I decided not to play any ASL or ASLSK this year, preferring to play other MMP titles.  There wasn't a lot of that going on.  STORM OVER NORMANDY and STORM OVER DIEN BIEN PHU could be seen in playtest side by side with MMP's first Historical ASLSK module, ELST, undergoing playtest.  There were several games of BATTLE ABOVE THE CLOUDS happening and one of A MOST DANGEROUS TIME.  A few other non-MMP games were broken out and maybe more titles that I just didn't catch since I was so engrossed in my own games.  

Kevin Earle and I had boned up for a playthrough of MMP's FURY IN THE EAST the weekend before at a Tidewater Area Gamers meeting at Sean Deller's place in Smithfield, VA, where I taught him the game and we'd gotten through the initial German two moves.  On Friday, we played through the first half of Turn 5 when I conceded to a German Decisive Victory as the Soviet since Kevin was poised to take Moscow, had already taken Leningrad, and was clearing out the rest of the victory cities in the Ukraine.  He had never taken a victory point loss on the Hitler Directives.   Maybe I taught him too well.  In any case, we may have not played the German panzer movement abilities through Soviet full ZOC quite right, interpreting the rule about Panzer Corps being able to leave ZOC so long as they do enter another one as something that could be done at any point in the movement phase, not just leaving ZOC as the first movement point expended.  Something to research this week and ask MMP about.  Even with a more stringent interpretation of the rule, it's clear that the system is quite unforgiving and we've yet to crack the early game Soviet defensive scheme.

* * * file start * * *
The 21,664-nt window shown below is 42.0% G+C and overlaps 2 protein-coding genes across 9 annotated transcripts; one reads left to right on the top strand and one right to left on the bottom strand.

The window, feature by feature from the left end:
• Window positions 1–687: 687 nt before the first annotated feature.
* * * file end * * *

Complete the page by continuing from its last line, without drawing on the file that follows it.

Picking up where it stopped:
Saturday, David Hoskins was kind enough to supervise Doug Behel and I getting our first foray into the monster game THE DEVIL'S CAULDRON together.  We played the first intermediate scenario, "Race to the Bridge."  Doug is a long-time Arnhem battle fan and has been aching to play this game.  He took the British and suffered terrible luck in the initial drop, losing a step of his recon jeeps and failing all the lead unit force marches on the roads to Arnhem out of Drop Zone "Z," which piled up the grunts behind them.  This gave me time to readjust the German SS training battalion KG Krafft to cover the southernmost roads.  Chit sequencing was not kind to him either as he tended to pick his Division Activations (which allow only limited actions--none of them combat tasks) before his formation chits. That meant he lost opportunities to exploit the results of combats that he was setting up.  I was also lucky that every single event marker covering the roads leading to Arnhem had a combat unit in it--one of which eliminated his half-strength recon jeep troop trying to speed to the bridge.  While we didn't quite grasp all the nuances of the rules (particularly regarding indirect fire radio contact), we quickly got an idea of what we did wrong (with the help of David) and resolved to try this scenario again.  My own impression is that it might be worthwhile to risk the casualties as the Brit airborne by moving around the Krafft companies and suffer the Opportunity Fire--the Brits simply have more chances to activate than the German and can outrun them to the bridge, provided a bit of luck on the sequencing chit draw.  Definitely this is the scenario to experiment with various British maneuver options and German defenses with Krafft's battalion.  We got a lot out of this initial foray and will play much better the second time around.  Thanks to David who provided a lot of assistance and guidance as we played this!